Tuesday, June 17, 2003

National Roller Coaster Museum and Archives Announces Planned Gravy Exhibit

In the May-June issue of ACE News, which, remarkably, arrived during one of the identified months, many enthusiasts' questions about the National Roller Coaster Museum and Archives ("NRCMA") (associated with the American Coaster Enthusiasts [ACE]) were answered.

The most important question answered? That's easy: "How the heck can NRCMA fully recognize the contribution that gravy and gravy-related products have made to ACE and, more generally, coaster enthusiasts?"

Wherever the NRCMA facility will end up, we can now be assured that it will contain a significant and historically exhaustive look at gravy, including a high-tech interactive mammoth gravy boat.

"It's important to us that gravy be recognized," said Carole Sanderson, ACE Dictator-for-Life. "Sure, the buffets more broadly are also important -- and that's recognized by the fact that fully sixty-five percent of our museum's space will be devoted to three separate buffet-based restaurants, including Old Country Buffet, Huge-Ass-Creating Buffet, and All-You-Can-Gorge-Yourself-On Buffet -- but gravy is really in a class by itself."

Reports indicate that the gravy exhibit will be a walk-through, but, recognizing the effects of its subject, a moving walkway will also be available for those who tire easily.

The first room will have a inch-by-inch recreation of the first ACE buffet at which gravy was served (in mid-1979), as lovingly documented in the Robb Alvey film Gravy Memories, produced by Ken Burns. Alvey will have a central role in designing the room, as he possesses the only known footage of the revered first gravy serving.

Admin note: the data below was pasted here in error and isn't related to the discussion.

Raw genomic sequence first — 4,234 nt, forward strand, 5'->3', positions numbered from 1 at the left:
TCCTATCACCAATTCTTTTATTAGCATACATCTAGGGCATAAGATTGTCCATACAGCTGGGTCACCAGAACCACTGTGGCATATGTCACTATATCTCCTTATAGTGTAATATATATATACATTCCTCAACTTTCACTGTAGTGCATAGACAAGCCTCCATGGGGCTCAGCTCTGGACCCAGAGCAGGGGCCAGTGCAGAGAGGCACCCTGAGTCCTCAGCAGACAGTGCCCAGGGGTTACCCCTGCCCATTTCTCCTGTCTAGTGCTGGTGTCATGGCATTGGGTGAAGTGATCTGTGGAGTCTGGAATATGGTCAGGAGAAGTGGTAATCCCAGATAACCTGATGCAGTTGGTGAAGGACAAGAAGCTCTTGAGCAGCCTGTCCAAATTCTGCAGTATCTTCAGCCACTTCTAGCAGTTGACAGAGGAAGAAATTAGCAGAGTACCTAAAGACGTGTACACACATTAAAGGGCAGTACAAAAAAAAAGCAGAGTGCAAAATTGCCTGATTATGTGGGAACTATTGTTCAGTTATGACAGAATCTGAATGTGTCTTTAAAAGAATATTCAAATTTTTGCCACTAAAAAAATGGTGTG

The next room, called "Gravy: the Semi-Liquid Substance that Brings Us Together," will have a timeline of gravy through the years and, on weekends only, opportunities to sample all the gravy, from the "Greed Gravy" of the 1980s to the "Gravy.com" of the late '90s...and, of course, the "XTreme Gravy" of 2002. Visitors will be strictly limited to two quarts of gravy per visit.

After a series of small rooms where visitors are surrounded by holograms and wax figures of ACErs eating glass after glass of gravy, the exhibit concludes with the Gravy Boat Ride. In this special attraction, designed for free by Sally Corp., visitors will enter a small indoor water park, but this will be no run-of-the-mill water park. Instead, all 20,000 square feet will be in the shape of an enormous gravy boat and, instead of chlorinated and sanitized water, the attraction will use genuine pork gravy. (During Lent and certain other religious holidays, a soy-based gravy will be used.)

"And the greatest part," exclaimed Sanderson, "is that every single patron will be naked!"

The museum is scheduled to open in 2008. Invitations to the premiere are expected to arrive three months after the event.